It's not easy being a Democrat these days. The other party is firmly in the driver's seat of the White House and Congress, and moving toward a controlling stake in the Supreme Court. The Dems' have been functioning as a hapless and ineffective opposition for the past few years, lacking a popular leader who can speak authoritatively for his side. War in Iraq going badly? Gas prices soaring? Ballyhooed Social Security reform gone AWOL? No matter what, it hasn't seemed to make much of a difference to the political balance. People may not be comfortable with the performance of Bush & Co., but they certainly aren't turning to the Democrats for a solution.
Why not? Simply put, the Democrats aren't offering any real solutions. Still hung up on their defeat in 2004, or worse yet, back in 2000, the Democrats are not doing a good job of demonstrating leadership and offering a vision for the future. Currently, their entire agenda seems to consist of being "against the Republicans"--a very incomplete strategy. A healthy opposition should do more so than naysay out of habit. Right now, people see the Republicans as at least being the "party of ideas" (no matter how bad those ideas are). That's more than the Democrats can say as they've gone purple in the face trying to thwart a U.N. ambassadorship posting (John Bolton) and dug for dirt on an articulate, intelligent, but sinfully conservative Supreme Court nominee (John Roberts).
Democrats think they're losing the support of the nation because they are being outmaneuvered by the Republicans in "framing" the issues. While it's true that the latter seems to have perfected the art of "spin", I agree with the diagnosis of Jim Wallis, who recently wrote in the New York Times about the importance of "the message thing". He argues that the Democrats need to lead on issues like poverty, energy policy, and international leadership, while also attracting moral and family values voters.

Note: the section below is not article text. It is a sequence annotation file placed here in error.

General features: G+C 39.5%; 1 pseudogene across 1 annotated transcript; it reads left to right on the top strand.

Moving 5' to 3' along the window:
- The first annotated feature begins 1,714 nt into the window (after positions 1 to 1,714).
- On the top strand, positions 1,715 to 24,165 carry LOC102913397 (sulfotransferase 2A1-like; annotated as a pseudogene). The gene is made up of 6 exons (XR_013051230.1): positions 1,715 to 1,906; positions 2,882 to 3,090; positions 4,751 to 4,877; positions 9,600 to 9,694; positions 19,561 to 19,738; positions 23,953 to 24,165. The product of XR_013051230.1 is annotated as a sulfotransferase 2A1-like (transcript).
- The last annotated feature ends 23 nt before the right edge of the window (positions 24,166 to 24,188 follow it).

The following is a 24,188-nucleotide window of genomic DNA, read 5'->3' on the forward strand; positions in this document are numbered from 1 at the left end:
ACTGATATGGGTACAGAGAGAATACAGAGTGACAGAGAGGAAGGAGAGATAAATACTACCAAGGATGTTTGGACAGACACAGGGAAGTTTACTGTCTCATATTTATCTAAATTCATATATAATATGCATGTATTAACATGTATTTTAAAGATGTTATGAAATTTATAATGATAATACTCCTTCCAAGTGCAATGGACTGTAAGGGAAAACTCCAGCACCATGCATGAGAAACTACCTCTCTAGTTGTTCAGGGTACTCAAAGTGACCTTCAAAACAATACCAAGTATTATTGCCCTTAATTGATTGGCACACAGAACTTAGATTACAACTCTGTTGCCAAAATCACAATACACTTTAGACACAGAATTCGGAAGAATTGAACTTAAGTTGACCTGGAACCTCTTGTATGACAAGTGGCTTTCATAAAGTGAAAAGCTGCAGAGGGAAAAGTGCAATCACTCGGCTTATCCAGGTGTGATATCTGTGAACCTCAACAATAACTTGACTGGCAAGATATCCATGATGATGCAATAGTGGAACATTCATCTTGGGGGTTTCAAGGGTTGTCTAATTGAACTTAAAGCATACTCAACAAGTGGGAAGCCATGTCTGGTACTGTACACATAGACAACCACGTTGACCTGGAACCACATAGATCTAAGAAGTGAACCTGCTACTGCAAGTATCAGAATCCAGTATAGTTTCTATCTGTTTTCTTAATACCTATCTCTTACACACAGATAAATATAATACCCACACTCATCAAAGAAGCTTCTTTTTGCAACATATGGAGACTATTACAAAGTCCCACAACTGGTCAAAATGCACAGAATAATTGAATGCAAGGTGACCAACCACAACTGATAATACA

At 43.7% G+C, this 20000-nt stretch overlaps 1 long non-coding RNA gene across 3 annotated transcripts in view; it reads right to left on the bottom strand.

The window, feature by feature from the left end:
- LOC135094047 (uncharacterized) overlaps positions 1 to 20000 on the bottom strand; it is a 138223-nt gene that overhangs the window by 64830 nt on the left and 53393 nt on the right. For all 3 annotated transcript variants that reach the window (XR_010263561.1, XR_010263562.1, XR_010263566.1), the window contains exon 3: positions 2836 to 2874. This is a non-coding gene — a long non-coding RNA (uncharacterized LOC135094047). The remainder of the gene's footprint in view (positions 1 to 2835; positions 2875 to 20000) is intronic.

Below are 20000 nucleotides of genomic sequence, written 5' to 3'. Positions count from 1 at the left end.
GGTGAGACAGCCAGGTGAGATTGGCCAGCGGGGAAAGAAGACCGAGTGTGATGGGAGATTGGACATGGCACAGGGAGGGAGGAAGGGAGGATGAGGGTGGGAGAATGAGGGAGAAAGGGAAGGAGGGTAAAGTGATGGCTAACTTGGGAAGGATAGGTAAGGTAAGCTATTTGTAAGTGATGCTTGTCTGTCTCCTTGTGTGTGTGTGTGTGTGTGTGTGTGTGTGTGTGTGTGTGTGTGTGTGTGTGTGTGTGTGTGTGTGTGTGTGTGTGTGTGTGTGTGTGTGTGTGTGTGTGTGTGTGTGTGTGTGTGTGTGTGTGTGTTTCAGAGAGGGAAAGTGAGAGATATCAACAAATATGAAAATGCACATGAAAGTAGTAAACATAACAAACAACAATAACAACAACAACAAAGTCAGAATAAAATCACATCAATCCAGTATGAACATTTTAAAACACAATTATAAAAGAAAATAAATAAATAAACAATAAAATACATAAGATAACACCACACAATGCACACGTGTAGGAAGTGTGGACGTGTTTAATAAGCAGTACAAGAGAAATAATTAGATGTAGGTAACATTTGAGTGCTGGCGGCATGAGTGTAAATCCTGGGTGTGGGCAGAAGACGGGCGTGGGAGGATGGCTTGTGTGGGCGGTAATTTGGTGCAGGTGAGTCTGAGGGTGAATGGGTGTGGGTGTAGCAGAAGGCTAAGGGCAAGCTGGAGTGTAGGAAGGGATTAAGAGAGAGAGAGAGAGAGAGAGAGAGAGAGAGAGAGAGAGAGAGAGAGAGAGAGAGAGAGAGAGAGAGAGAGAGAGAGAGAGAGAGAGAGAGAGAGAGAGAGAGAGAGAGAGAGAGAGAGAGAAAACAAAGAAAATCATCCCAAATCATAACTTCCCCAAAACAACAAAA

How do the Democrats snap out of their funk? My solution may be anathema to die-hard liberals, but I believe it to be necessary: stop hating Bush. With the exception of a brief respite in the post 9/11-days, Democrats have been consumed with an irrational personal hatred of the current president that has hampered their ability to offer an authentic alternative leadership to this country. It's well past time to put aside those personal grudges and start offering ideas.
The current administration, thanks to its own missteps and those of its allies in Congress, faces a shrinking amount of credibility on a wide swath of issues. Now is the time for Democrats to rise to the occasion with a bold, positive new message as well as some bold, positive new leaders. Enough with being the party that "just says no"; let's hear more about principles.
Note: This post appears in the August 18 issue of the Maryland Diamondback under the title "Dems need more than negativity."